A Lot or a Little?
What you will—and won't—find in this TV show.
The show is intended to entertain rather than educate.
Even the most super of villains are no match for the forces of good. The bad guys might seem to have the upper hand at times, but they are eventually brought down by the Avengers.
Positive Role Models
The members of the Avengers bravely face any challenge, no matter how threatening, in their never-ending battle to keep the world safe from even the most powerful supervillains. Though they are constantly in danger, the heroes always prevail.
Violence & Scariness
Lots of animated superhero conflict, including blasters, explosions, heavy weaponry, and some major fistfights. Expect plenty of property damage and lots of potential threats to innocent bystanders, but very few actual injuries.
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Sex, Romance & Nudity
No sex, though some female heroes wear skimpy costumes.
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Products & Purchases
The entire show promotes the characters found in Marvel comic books, some of which have been made into popular films (or soon will be).
Parents Need to Know
Parents need to know that this animated series follows the exploits of a popular team of superheroes originally created in the pages of a Marvel comic book, and the subjects of hugely popular movies. The show is heavy on action, with plenty of super-powered battles that often lead to significant destruction of cars and buildings, but very few people are actually injured. There is enough plotting and planning to generate an ongoing storyline and develop the characters in a way that will appeal even to teens and older Marvel fans.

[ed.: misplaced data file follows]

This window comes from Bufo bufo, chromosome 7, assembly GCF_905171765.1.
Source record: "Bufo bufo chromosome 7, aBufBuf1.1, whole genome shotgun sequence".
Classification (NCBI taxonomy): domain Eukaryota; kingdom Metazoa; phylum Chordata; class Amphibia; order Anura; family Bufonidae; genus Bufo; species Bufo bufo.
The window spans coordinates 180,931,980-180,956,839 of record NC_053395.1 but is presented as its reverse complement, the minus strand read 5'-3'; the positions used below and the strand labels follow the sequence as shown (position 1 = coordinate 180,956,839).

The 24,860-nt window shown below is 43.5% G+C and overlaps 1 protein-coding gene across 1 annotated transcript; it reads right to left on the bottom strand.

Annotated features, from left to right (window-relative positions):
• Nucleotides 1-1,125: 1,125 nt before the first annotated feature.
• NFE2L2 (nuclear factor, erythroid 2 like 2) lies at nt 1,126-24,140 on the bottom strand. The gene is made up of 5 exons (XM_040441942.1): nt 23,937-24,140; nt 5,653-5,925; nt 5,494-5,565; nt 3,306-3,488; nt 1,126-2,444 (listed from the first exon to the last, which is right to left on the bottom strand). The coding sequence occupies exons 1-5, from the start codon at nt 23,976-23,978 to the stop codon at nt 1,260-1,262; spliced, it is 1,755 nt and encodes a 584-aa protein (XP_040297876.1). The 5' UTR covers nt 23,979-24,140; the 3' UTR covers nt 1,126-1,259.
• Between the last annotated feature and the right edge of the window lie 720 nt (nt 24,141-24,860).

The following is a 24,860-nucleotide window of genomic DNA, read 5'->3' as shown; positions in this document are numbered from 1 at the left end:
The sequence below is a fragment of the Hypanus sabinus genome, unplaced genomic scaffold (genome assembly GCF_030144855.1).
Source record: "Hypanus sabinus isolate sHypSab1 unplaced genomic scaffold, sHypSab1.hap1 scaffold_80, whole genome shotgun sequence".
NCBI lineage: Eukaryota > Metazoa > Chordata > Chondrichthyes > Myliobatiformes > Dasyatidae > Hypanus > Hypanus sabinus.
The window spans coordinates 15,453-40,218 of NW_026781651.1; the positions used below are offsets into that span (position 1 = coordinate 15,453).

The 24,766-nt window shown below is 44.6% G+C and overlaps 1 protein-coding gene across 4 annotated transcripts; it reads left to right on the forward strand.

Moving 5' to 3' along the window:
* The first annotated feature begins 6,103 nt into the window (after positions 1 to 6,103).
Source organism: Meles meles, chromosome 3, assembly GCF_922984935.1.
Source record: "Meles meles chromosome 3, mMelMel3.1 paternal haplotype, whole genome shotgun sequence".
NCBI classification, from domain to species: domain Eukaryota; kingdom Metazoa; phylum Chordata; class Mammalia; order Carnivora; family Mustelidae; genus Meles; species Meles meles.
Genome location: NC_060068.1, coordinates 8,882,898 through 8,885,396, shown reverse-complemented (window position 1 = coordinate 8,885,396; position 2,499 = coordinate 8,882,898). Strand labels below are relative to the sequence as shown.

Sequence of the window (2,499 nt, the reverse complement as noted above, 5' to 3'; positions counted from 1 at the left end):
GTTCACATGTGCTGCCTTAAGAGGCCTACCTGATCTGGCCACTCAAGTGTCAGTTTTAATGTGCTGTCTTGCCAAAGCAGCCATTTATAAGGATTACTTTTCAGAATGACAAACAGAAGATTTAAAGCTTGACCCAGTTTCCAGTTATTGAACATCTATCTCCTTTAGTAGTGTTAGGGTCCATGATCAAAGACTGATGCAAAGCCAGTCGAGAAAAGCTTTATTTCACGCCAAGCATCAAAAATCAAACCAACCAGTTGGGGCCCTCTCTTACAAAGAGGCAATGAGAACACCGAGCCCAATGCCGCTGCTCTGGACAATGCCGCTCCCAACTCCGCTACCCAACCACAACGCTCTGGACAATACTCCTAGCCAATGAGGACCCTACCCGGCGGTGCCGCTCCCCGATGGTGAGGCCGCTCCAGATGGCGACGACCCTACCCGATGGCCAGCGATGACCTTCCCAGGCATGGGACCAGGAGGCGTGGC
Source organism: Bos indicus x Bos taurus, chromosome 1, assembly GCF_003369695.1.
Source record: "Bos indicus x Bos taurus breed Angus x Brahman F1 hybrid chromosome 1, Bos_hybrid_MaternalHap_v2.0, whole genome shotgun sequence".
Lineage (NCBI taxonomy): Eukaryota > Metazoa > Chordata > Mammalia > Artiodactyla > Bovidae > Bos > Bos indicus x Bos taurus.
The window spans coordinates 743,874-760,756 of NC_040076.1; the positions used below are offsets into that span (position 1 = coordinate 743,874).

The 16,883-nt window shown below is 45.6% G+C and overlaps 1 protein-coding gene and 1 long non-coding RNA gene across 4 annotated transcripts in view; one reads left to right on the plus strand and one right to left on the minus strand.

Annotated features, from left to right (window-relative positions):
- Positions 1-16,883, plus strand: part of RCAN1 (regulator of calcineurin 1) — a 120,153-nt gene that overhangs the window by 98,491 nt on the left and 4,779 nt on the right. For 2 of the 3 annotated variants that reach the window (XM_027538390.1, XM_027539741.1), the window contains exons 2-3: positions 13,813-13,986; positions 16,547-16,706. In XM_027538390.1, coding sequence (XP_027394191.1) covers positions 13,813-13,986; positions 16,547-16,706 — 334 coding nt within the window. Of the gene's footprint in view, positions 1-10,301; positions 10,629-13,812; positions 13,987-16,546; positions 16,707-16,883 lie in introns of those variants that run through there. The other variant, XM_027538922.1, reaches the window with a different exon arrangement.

Is It Any Good?
There's plenty of action in AVENGERS: EARTH'S MIGHTIEST HEROES, but don't think it's just fight scenes and explosions. There are a lot of people here -- far more than most superhero shows, which tend to focus on just one main character. And all of the Avengers, as well as the main villains and the numerous supporting characters, have their own agendas. The good guys all share the same overall goal, but sometimes differ on tactics. This leads to storylines that are more complex, and more interesting, than the common smash-up-the-bad-guys plots. The conflict will appeal to younger viewers, and the ongoing plot and evolving characters will be interesting for teens and older viewers, especially fans of the Marvel comic book universe.
Did we miss something on diversity?
Research shows a connection between kids' healthy self-esteem and positive portrayals in media. That's why we've added a new "Diverse Representations" section to our reviews that will be rolling out on an ongoing basis. You can help us help kids by suggesting a diversity update.